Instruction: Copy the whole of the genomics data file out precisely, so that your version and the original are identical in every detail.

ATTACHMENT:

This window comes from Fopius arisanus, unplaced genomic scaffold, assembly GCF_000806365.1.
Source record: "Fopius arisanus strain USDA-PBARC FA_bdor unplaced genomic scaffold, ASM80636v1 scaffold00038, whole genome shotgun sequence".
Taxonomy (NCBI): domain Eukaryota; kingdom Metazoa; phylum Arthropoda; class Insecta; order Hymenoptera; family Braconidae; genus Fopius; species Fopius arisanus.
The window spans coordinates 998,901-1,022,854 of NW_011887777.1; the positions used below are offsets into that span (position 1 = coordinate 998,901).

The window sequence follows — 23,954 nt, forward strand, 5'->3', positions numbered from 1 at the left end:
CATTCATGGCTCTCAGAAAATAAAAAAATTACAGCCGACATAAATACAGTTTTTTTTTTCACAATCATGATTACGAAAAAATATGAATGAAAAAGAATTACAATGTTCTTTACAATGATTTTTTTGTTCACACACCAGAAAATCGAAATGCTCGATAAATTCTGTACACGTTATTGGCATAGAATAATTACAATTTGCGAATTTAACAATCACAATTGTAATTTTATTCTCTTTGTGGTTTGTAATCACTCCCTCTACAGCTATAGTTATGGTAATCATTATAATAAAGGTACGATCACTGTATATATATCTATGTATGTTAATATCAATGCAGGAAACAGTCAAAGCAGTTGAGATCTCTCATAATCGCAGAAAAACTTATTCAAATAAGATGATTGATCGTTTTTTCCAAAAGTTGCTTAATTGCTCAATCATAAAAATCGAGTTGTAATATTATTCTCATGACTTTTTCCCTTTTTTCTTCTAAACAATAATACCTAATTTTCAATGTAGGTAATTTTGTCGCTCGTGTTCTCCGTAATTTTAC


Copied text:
This window comes from Fopius arisanus, unplaced genomic scaffold, assembly GCF_000806365.1.
Source record: "Fopius arisanus strain USDA-PBARC FA_bdor unplaced genomic scaffold, ASM80636v1 scaffold00038, whole genome shotgun sequence".
Taxonomy (NCBI): domain Eukaryota; kingdom Metazoa; phylum Arthropoda; class Insecta; order Hymenoptera; family Braconidae; genus Fopius; species Fopius arisanus.
The window spans coordinates 998,901-1,022,854 of NW_011887777.1; the positions used below are offsets into that span (position 1 = coordinate 998,901).

The window sequence follows — 23,954 nt, forward strand, 5'->3', positions numbered from 1 at the left end:
CATTCATGGCTCTCAGAAAATAAAAAAATTACAGCCGACATAAATACAGTTTTTTTTTTCACAATCATGATTACGAAAAAATATGAATGAAAAAGAATTACAATGTTCTTTACAATGATTTTTTTGTTCACACACCAGAAAATCGAAATGCTCGATAAATTCTGTACACGTTATTGGCATAGAATAATTACAATTTGCGAATTTAACAATCACAATTGTAATTTTATTCTCTTTGTGGTTTGTAATCACTCCCTCTACAGCTATAGTTATGGTAATCATTATAATAAAGGTACGATCACTGTATATATATCTATGTATGTTAATATCAATGCAGGAAACAGTCAAAGCAGTTGAGATCTCTCATAATCGCAGAAAAACTTATTCAAATAAGATGATTGATCGTTTTTTCCAAAAGTTGCTTAATTGCTCAATCATAAAAATCGAGTTGTAATATTATTCTCATGACTTTTTCCCTTTTTTCTTCTAAACAATAATACCTAATTTTCAATGTAGGTAATTTTGTCGCTCGTGTTCTCCGTAATTTTAC